SINGAPORE - Conglomerate Keppel Corp has refuted media reports alleging that its senior management endorsed the payment of bribes to win work in Brazil.
The company was responding to a Bloomberg report that Mr Zwi Skornicki, a former third-party commercial representative for Keppel in Brazil, told a court that Keppel's top managers authorised him to bribe public officials in exchange for contracts for state-controlled Petroleo Brasileiro (Petrobras).
Mr Skornicki told a judge that five leading executives, including current Keppel Offshore & Marine chief executive officer Chow Yew Yuen, authorised him to bribe public officials in exchange for Petrobras contracts that often exceeded a billion dollars.
The other Keppel executives who allegedly knew about and authorised the kickbacks are Mr Tong Chong Heong, a former senior executive at Keppel Corp; Mr Tay Kim Hock, a former CEO of Keppel Fels Brasil; Mr Kwok Kai Choong, the current CEO at Keppel Fels Brasil; and Mr Choo Chiau Beng, a former Keppel Corp CEO, according to Mr Skornicki's testimony given on July 21 as part of an ongoing corruption investigation.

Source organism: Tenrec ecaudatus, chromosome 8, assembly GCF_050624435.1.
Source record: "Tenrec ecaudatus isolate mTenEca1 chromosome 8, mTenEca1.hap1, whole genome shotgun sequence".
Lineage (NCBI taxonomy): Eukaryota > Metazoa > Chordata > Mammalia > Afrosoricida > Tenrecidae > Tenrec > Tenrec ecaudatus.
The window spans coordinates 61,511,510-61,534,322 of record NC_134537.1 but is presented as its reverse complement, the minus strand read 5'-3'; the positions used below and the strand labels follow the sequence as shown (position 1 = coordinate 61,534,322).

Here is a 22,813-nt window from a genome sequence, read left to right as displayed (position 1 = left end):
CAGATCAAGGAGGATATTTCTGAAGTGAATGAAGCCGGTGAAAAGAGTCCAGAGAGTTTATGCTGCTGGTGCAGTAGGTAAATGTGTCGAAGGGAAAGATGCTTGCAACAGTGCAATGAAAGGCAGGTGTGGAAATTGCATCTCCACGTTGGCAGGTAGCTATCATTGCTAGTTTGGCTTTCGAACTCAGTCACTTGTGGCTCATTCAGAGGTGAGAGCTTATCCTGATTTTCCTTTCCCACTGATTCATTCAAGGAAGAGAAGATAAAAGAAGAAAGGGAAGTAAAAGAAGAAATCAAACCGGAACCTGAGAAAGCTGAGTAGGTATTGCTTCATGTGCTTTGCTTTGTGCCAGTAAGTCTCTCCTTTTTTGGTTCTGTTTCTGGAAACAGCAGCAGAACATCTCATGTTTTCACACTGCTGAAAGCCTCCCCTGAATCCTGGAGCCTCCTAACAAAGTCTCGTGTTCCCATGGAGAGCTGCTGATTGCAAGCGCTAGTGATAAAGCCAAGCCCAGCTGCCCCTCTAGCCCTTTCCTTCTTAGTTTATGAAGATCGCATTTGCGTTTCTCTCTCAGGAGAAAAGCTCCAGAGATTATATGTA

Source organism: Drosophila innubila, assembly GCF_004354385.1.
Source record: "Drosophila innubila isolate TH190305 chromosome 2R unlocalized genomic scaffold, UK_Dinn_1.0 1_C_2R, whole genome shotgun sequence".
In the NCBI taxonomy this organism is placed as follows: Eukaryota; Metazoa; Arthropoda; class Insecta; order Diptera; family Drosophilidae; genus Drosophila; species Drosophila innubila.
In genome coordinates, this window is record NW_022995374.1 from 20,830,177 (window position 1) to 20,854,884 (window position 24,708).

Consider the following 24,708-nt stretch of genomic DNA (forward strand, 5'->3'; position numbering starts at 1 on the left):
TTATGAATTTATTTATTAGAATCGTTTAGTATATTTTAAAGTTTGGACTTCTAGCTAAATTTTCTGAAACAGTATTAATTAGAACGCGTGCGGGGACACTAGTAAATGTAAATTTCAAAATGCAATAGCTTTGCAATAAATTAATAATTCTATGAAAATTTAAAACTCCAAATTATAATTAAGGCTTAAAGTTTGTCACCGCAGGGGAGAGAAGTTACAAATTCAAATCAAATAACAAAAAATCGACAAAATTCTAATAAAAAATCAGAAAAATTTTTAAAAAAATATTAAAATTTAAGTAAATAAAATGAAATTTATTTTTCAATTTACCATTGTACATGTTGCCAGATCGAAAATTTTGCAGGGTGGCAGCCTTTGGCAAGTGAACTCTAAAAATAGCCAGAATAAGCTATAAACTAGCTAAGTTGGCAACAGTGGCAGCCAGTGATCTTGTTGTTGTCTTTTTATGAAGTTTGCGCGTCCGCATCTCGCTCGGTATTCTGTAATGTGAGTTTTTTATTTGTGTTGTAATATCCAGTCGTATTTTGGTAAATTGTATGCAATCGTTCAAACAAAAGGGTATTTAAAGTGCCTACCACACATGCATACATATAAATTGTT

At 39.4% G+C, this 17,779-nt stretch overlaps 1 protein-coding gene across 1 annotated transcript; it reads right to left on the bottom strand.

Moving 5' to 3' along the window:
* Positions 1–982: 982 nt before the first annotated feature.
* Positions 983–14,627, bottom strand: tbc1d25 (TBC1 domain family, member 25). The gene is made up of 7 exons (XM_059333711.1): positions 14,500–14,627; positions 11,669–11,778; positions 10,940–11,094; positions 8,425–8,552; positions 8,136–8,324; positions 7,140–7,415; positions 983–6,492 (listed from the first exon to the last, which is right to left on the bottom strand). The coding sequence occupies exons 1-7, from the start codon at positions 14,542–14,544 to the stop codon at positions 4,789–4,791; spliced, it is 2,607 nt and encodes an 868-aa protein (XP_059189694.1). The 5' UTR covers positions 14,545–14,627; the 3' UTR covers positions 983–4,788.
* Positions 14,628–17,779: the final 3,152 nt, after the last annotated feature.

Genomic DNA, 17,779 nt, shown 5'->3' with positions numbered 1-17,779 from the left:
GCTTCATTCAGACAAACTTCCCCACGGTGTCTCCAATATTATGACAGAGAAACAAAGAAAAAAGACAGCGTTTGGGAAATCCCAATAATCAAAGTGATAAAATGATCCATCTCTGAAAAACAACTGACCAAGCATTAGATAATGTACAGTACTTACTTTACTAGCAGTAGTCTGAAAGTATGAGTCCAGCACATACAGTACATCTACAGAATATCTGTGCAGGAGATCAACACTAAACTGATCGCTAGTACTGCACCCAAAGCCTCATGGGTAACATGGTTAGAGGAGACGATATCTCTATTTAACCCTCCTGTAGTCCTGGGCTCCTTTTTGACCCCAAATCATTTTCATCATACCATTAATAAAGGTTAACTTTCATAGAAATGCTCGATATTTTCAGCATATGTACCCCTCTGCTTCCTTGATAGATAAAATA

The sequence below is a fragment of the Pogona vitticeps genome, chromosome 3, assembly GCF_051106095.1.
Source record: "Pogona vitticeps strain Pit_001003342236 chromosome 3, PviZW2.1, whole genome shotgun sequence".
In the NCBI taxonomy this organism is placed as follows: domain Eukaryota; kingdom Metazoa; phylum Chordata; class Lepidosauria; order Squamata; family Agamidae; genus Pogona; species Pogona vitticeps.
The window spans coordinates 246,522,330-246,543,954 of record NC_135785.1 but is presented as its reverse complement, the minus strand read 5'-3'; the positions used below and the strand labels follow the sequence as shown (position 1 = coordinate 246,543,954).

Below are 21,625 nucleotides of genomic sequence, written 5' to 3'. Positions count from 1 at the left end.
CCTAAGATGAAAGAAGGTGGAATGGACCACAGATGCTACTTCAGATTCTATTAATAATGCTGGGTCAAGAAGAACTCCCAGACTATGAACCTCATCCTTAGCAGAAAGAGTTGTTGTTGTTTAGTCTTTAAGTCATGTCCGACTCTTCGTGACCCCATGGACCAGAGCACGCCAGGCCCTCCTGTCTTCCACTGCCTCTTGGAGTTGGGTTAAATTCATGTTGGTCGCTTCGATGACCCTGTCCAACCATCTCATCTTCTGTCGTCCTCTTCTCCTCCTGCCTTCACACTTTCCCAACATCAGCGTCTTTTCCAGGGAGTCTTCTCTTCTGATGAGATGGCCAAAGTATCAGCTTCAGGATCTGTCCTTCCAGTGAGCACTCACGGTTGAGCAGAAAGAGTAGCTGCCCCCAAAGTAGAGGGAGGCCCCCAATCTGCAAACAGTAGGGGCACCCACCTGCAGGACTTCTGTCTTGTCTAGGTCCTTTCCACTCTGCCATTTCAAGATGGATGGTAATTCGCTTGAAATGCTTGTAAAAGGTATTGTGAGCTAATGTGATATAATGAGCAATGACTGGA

The testimony was published on a court website as part of the court record, Bloomberg's report said.
In an exchange filing released on Wednesday (Aug 3) night, Keppel said it "strongly denies the allegations reportedly made that Keppel executives authorised Mr Skornicki to pay bribes on its behalf".
"None of the individuals named in the article, including the current CEO of Keppel Offshore and Marine, Mr Chow Yew Yuen, have ever authorised Mr Skornicki to make any payments as bribes."
The ongoing corruption investigation, called the Carwash case, involves leading politicians from the ruling coalition who used their influence to hand pick members of Petrobras' top management, who then collected bribes and shared the proceeds with their political benefactors.
Keppel was first cited in the Carwash case in February 2015. Mr Skornicki also claims he paid bribes to win work with major Keppel client Sete Brasil, which stopped making payments to shipyards last year and filed for bankruptcy protection in April, after being implicated in the graft probe.